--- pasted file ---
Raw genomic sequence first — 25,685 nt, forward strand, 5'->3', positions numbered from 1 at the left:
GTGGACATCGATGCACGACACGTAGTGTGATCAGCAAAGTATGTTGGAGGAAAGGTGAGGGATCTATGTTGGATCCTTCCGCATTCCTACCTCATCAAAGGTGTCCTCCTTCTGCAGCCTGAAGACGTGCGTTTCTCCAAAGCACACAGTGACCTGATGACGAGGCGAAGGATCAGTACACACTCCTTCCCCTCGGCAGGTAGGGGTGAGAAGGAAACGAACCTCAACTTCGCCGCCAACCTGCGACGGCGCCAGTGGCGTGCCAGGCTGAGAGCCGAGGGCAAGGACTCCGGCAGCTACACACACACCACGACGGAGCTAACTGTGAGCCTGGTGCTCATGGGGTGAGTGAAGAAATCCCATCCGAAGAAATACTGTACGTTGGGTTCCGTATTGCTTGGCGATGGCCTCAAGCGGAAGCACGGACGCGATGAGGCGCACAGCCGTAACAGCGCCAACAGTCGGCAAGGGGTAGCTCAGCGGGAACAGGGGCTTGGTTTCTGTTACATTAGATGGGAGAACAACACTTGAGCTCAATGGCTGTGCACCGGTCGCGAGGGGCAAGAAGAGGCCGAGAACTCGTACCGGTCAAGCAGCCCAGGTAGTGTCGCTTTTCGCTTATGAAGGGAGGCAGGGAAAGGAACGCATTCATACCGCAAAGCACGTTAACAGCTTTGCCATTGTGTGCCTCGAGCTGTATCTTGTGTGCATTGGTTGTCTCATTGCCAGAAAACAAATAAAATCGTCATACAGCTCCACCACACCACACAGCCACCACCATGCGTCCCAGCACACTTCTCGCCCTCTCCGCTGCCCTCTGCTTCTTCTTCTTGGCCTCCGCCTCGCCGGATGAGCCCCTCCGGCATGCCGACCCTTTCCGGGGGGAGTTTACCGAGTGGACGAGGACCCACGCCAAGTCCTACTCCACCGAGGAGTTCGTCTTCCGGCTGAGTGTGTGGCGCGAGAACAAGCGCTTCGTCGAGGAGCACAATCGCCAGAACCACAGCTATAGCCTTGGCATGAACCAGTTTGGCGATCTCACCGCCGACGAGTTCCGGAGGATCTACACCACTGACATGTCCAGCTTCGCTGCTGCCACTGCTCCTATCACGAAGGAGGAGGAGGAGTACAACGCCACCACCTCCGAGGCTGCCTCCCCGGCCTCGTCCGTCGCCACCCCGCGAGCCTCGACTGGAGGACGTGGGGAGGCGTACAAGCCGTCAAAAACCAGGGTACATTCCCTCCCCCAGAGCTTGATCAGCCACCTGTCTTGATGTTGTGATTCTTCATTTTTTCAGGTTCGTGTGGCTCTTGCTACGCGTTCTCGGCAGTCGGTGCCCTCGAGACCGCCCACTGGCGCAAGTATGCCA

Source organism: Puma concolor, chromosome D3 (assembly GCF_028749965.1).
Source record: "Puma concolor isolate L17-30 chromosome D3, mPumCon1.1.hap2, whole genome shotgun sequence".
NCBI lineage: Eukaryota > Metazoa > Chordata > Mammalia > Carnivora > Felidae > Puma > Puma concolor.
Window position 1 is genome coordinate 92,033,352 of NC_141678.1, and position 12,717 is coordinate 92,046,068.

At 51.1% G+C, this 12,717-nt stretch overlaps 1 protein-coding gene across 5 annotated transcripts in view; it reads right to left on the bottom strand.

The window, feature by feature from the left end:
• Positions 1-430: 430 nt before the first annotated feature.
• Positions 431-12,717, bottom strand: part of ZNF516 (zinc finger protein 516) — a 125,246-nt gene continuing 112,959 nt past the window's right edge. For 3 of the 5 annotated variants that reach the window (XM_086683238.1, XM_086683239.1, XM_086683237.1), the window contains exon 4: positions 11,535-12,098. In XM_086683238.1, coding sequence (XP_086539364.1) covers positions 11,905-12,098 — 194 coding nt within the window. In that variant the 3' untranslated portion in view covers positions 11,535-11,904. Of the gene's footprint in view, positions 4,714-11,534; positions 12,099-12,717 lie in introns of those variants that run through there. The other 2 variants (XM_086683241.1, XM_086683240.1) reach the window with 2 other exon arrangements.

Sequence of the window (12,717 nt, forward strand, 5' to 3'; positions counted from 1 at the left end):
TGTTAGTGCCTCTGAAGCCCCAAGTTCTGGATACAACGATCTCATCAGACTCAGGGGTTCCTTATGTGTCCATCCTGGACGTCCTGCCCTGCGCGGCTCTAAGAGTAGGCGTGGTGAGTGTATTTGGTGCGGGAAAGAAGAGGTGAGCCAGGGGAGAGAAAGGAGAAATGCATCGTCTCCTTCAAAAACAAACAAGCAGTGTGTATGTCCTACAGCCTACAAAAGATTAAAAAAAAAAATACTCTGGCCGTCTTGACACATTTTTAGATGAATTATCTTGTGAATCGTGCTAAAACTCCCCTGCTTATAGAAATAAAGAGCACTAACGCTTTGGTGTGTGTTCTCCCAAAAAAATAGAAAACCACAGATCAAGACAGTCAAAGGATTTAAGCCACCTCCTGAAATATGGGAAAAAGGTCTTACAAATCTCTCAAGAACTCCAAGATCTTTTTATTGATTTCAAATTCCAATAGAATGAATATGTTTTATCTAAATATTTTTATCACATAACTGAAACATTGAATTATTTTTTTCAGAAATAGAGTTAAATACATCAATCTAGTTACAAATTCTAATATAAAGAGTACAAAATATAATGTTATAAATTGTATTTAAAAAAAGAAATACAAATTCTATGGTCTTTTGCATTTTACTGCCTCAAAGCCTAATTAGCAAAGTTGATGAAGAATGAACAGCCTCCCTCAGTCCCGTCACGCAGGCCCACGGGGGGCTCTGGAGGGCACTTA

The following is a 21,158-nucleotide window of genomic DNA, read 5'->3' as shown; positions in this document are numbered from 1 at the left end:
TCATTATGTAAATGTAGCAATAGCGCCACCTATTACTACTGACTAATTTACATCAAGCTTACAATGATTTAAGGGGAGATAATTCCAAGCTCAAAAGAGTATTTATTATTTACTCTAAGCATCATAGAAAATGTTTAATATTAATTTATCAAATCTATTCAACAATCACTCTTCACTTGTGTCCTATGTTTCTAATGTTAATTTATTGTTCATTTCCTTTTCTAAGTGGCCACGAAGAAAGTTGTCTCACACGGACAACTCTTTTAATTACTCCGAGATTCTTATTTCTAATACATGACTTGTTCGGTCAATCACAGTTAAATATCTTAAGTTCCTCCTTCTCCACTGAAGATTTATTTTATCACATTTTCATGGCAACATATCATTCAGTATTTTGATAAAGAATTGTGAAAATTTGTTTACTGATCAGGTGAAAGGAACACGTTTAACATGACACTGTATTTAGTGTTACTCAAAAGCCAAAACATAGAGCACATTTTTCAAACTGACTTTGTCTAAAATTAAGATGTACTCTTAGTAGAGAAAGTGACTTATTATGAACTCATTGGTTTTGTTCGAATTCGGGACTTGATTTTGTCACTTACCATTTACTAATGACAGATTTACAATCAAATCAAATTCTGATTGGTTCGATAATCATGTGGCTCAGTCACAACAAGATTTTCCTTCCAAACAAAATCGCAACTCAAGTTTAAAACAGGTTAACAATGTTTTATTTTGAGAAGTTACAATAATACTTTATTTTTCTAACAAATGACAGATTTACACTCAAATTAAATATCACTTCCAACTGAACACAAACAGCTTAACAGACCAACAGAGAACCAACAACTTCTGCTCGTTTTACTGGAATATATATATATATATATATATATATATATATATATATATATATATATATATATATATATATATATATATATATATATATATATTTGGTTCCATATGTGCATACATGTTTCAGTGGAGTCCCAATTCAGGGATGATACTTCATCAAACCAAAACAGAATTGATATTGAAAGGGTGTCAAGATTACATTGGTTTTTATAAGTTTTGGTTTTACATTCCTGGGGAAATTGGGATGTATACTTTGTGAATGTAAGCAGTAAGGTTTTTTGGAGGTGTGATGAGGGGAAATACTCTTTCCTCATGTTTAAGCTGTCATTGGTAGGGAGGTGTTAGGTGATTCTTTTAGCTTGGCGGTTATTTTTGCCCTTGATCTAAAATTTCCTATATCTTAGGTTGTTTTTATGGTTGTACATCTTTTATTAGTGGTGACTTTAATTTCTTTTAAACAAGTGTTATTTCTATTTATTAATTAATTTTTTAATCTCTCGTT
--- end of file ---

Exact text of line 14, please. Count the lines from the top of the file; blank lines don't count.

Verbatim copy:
TCATTATGTAAATGTAGCAATAGCGCCACCTATTACTACTGACTAATTTACATCAAGCTTACAATGATTTAAGGGGAGATAATTCCAAGCTCAAAAGAGTATTTATTATTTACTCTAAGCATCATAGAAAATGTTTAATATTAATTTATCAAATCTATTCAACAATCACTCTTCACTTGTGTCCTATGTTTCTAATGTTAATTTATTGTTCATTTCCTTTTCTAAGTGGCCACGAAGAAAGTTGTCTCACACGGACAACTCTTTTAATTACTCCGAGATTCTTATTTCTAATACATGACTTGTTCGGTCAATCACAGTTAAATATCTTAAGTTCCTCCTTCTCCACTGAAGATTTATTTTATCACATTTTCATGGCAACATATCATTCAGTATTTTGATAAAGAATTGTGAAAATTTGTTTACTGATCAGGTGAAAGGAACACGTTTAACATGACACTGTATTTAGTGTTACTCAAAAGCCAAAACATAGAGCACATTTTTCAAACTGACTTTGTCTAAAATTAAGATGTACTCTTAGTAGAGAAAGTGACTTATTATGAACTCATTGGTTTTGTTCGAATTCGGGACTTGATTTTGTCACTTACCATTTACTAATGACAGATTTACAATCAAATCAAATTCTGATTGGTTCGATAATCATGTGGCTCAGTCACAACAAGATTTTCCTTCCAAACAAAATCGCAACTCAAGTTTAAAACAGGTTAACAATGTTTTATTTTGAGAAGTTACAATAATACTTTATTTTTCTAACAAATGACAGATTTACACTCAAATTAAATATCACTTCCAACTGAACACAAACAGCTTAACAGACCAACAGAGAACCAACAACTTCTGCTCGTTTTACTGGAATATATATATATATATATATATATATATATATATATATATATATATATATATATATATATATATATATATATATATATATATATTTGGTTCCATATGTGCATACATGTTTCAGTGGAGTCCCAATTCAGGGATGATACTTCATCAAACCAAAACAGAATTGATATTGAAAGGGTGTCAAGATTACATTGGTTTTTATAAGTTTTGGTTTTACATTCCTGGGGAAATTGGGATGTATACTTTGTGAATGTAAGCAGTAAGGTTTTTTGGAGGTGTGATGAGGGGAAATACTCTTTCCTCATGTTTAAGCTGTCATTGGTAGGGAGGTGTTAGGTGATTCTTTTAGCTTGGCGGTTATTTTTGCCCTTGATCTAAAATTTCCTATATCTTAGGTTGTTTTTATGGTTGTACATCTTTTATTAGTGGTGACTTTAATTTCTTTTAAACAAGTGTTATTTCTATTTATTAATTAATTTTTTAATCTCTCGTT